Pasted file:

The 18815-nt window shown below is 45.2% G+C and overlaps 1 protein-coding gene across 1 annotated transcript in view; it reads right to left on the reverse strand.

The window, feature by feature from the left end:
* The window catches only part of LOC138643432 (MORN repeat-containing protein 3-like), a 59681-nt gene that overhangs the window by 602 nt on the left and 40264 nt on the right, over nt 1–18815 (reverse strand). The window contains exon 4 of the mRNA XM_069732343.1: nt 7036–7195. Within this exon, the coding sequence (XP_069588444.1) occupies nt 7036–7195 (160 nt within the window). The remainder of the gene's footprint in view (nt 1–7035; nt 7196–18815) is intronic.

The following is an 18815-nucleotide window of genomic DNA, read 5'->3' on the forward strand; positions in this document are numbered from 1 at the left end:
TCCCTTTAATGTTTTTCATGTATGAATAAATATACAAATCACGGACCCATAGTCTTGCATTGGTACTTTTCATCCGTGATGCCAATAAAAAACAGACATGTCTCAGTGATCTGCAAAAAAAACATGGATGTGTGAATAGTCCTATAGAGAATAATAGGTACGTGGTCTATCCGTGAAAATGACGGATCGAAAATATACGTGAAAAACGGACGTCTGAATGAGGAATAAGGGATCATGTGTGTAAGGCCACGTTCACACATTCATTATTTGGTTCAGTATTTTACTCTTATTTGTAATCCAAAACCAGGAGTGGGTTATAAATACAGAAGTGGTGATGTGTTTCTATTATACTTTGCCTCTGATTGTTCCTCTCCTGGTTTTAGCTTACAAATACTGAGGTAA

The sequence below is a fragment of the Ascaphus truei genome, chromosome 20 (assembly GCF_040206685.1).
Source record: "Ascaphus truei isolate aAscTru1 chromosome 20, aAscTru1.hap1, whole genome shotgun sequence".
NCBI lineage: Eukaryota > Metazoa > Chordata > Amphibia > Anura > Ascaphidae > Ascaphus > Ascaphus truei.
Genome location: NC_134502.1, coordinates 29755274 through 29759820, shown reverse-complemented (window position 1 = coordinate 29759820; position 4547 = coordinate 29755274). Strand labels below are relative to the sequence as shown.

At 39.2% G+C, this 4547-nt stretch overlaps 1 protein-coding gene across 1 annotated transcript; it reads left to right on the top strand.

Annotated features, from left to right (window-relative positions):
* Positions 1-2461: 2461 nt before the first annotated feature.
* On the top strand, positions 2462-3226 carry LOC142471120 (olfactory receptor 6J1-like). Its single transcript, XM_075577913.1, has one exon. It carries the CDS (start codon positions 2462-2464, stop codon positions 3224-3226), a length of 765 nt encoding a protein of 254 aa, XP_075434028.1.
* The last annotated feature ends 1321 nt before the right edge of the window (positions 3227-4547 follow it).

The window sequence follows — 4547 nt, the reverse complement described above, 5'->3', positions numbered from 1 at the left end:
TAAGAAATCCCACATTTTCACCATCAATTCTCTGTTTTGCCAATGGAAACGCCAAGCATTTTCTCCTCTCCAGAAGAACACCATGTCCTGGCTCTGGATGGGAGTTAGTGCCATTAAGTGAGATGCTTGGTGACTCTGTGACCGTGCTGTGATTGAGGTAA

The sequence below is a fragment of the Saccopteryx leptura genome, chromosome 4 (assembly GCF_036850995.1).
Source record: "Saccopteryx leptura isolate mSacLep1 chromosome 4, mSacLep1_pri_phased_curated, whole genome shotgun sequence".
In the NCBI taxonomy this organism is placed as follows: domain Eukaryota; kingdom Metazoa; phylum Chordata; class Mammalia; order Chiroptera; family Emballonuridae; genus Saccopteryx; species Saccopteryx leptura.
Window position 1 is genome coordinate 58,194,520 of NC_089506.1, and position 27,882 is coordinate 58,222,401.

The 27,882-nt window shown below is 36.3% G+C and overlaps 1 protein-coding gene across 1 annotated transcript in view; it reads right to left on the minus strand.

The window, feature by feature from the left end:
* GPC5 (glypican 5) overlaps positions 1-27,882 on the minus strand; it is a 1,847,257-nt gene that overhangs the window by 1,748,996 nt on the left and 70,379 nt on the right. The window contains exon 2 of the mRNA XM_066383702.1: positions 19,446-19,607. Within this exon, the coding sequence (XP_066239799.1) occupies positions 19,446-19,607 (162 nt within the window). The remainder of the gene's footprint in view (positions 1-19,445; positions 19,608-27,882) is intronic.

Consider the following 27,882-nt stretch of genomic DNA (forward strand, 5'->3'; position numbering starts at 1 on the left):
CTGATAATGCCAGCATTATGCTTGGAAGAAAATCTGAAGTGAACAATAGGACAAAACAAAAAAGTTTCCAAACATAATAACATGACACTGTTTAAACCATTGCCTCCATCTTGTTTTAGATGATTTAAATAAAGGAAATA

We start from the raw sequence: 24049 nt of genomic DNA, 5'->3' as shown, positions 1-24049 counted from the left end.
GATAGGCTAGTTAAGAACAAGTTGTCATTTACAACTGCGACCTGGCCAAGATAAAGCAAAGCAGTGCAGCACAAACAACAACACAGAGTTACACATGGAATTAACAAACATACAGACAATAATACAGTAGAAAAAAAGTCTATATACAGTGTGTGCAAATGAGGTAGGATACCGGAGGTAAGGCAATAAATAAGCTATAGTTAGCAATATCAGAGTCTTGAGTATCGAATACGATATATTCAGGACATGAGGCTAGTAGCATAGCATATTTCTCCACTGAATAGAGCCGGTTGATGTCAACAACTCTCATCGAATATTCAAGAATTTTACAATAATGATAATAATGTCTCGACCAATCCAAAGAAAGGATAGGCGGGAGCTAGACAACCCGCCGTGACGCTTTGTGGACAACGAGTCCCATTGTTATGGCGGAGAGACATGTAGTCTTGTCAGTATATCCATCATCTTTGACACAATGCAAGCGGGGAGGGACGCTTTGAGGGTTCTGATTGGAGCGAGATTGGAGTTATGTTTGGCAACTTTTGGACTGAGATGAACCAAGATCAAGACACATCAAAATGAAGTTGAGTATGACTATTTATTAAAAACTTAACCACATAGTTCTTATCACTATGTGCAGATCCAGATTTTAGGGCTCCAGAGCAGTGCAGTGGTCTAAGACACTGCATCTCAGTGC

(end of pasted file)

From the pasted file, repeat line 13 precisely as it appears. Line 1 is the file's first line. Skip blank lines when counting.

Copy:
* On the top strand, positions 2462-3226 carry LOC142471120 (olfactory receptor 6J1-like). Its single transcript, XM_075577913.1, has one exon. It carries the CDS (start codon positions 2462-2464, stop codon positions 3224-3226), a length of 765 nt encoding a protein of 254 aa, XP_075434028.1.